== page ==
Grief groups don’t really cover complicated relationships full of unmet expectations.
When my mother died, I went to a group full of sobbing people who dearly loved their departed. We were instructed to bring in cherished tokens that reminded us of our lost ones.
I struggled to find even one, since my mother had a tendency of tossing anything that may have meant something to me–I eventually settled on a shell from the Bahamas, where my memories consist of running wild alone, finding other packs of feral children, and drinking way more virgin piña coladas than any one child should ever have.
You’ll notice an absence of my mother in that story.
Shocker! Turns out grief doesn’t care if your experience is a #firstworldproblem or not.
Mom took me to the Bahamas several times to (from my perspective) make up for how very infrequently she was home (even before the divorce, most nights, she wouldn’t arrive home until well into the wee hours of the night). I did, however, appreciate those infrequent experiences, which is why I brought the shell. But there was very little she and I ever did together, and our history was rife with conflict and absence.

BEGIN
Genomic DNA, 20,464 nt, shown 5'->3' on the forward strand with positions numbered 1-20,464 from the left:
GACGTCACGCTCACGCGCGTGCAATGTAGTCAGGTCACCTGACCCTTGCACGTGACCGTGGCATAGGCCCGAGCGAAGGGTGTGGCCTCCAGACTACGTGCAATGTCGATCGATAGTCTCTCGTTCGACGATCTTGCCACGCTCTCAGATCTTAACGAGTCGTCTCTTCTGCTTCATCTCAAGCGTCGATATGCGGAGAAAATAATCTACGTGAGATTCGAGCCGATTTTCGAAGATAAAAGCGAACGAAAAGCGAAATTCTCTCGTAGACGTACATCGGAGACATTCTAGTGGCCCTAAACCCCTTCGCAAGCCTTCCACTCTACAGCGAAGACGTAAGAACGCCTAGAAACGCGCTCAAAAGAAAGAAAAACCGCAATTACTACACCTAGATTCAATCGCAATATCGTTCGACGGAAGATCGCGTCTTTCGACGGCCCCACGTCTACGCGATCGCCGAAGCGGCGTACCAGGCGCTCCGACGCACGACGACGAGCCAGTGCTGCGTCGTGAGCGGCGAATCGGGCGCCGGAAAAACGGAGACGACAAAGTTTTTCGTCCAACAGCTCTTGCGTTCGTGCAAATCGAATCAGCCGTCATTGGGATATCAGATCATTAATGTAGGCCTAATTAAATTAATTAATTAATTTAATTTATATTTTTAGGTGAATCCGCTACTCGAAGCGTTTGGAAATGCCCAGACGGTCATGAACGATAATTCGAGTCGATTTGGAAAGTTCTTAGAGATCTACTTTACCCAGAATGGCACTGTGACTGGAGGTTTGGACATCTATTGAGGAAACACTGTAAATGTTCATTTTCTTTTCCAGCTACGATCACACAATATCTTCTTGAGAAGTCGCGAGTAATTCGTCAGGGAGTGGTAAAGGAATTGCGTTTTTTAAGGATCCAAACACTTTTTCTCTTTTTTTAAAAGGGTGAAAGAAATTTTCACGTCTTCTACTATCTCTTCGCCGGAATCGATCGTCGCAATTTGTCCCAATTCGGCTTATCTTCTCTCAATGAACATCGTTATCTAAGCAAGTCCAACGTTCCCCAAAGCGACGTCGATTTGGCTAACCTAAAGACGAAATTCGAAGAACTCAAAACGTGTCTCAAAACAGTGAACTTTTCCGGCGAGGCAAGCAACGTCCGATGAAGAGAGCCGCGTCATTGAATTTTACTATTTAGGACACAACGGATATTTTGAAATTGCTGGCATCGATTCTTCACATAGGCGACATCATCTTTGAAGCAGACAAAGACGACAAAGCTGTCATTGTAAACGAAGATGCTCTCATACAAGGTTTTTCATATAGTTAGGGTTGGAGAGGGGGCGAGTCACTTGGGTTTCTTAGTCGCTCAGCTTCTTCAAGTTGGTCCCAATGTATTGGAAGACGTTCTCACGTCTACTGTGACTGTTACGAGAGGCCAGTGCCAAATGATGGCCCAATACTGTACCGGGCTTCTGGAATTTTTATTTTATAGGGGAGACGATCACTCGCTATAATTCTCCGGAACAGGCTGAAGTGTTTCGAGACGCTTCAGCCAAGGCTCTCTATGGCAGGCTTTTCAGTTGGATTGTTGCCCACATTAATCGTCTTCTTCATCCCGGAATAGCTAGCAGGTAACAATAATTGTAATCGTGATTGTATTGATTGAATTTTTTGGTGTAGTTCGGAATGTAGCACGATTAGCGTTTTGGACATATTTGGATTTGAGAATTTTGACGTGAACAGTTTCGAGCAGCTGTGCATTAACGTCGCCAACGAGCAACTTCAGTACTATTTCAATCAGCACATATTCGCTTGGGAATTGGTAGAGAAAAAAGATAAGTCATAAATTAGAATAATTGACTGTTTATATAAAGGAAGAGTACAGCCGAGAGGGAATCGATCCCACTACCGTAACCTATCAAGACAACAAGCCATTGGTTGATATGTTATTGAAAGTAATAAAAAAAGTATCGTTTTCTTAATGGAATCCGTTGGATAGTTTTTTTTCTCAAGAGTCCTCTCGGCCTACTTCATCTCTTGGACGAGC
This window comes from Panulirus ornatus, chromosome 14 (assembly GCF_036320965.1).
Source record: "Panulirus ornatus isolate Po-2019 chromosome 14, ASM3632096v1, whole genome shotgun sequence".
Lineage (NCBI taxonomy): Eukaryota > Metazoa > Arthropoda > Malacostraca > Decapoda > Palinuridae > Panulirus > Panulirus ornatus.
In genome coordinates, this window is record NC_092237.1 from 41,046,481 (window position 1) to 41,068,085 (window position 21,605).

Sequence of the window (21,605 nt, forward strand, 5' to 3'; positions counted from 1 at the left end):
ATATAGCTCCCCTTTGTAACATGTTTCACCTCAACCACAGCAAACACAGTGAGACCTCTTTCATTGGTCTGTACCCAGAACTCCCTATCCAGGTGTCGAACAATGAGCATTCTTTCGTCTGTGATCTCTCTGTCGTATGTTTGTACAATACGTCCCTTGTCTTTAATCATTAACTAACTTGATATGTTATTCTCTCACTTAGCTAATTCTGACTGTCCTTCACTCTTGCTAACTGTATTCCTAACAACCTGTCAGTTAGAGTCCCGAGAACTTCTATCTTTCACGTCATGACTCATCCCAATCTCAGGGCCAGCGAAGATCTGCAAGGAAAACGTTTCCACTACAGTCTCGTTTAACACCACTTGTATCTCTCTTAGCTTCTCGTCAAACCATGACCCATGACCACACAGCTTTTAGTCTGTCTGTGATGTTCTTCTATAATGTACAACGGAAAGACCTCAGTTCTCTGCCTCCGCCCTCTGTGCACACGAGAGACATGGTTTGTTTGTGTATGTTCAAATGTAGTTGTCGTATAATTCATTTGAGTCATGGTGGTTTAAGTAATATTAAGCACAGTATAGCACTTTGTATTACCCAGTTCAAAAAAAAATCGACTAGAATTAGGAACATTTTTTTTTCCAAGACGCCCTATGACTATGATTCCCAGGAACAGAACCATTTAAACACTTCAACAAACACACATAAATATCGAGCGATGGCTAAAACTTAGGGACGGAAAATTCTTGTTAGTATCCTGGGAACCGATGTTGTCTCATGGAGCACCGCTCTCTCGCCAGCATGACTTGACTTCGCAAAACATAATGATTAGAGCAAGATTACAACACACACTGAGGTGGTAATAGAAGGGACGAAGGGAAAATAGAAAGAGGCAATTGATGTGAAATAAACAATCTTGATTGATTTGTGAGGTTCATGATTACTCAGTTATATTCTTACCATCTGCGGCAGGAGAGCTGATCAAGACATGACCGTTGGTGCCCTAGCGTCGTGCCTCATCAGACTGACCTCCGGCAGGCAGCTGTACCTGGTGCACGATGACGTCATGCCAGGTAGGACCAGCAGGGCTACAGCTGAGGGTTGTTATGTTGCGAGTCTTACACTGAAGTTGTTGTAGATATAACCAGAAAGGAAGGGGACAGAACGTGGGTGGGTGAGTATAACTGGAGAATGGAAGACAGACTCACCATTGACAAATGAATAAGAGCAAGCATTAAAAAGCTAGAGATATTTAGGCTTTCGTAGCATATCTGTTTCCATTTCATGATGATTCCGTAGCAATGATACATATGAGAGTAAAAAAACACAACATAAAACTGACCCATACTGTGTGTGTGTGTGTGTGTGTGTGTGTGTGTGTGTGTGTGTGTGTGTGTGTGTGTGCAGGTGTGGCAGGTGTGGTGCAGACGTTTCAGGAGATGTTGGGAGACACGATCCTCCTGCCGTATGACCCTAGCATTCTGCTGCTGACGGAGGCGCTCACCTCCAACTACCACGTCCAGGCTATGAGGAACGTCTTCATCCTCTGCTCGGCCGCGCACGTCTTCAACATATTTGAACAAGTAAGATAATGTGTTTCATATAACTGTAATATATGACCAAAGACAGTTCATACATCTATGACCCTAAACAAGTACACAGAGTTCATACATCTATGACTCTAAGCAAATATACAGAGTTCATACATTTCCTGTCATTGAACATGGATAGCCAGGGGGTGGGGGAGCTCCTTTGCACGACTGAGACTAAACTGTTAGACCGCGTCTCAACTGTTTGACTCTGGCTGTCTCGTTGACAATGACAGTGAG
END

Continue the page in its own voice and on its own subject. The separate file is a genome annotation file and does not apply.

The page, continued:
Meanwhile, I listened in silence as the other members of the grief group traded story after story of day-to-da, glowing memories that only their departed could replicate.
I felt entirely out of place, and more than a little bitter toward all of them.
Still–the tenuous relationship my mother and I developed as an adult acted as my consolation prize, and I do appreciate that.
Mom was a much better friend than she was a mother (but it might be less than tactful to write, “Kathy – Beloved friend and absent mother” on her tombstone.)
When she died, all the things I’d wished she’d been died with her. And though I’d been living with them my entire life, her death had a way of throwing all those unmet expectations back in my face.
So while many people will catch a whiff of a familiar scent and find themselves flooded with missing a certain person from a certain time in a certain place, some of us will hear a story and find ourselves battling a boiling anger of all the missing experiences we craved from those who should have been closest to us.
So often, silence is far louder than spoken words.
When it comes to grief and complicated relationships, it’s the actions left undone and the words unsaid that haunt us most.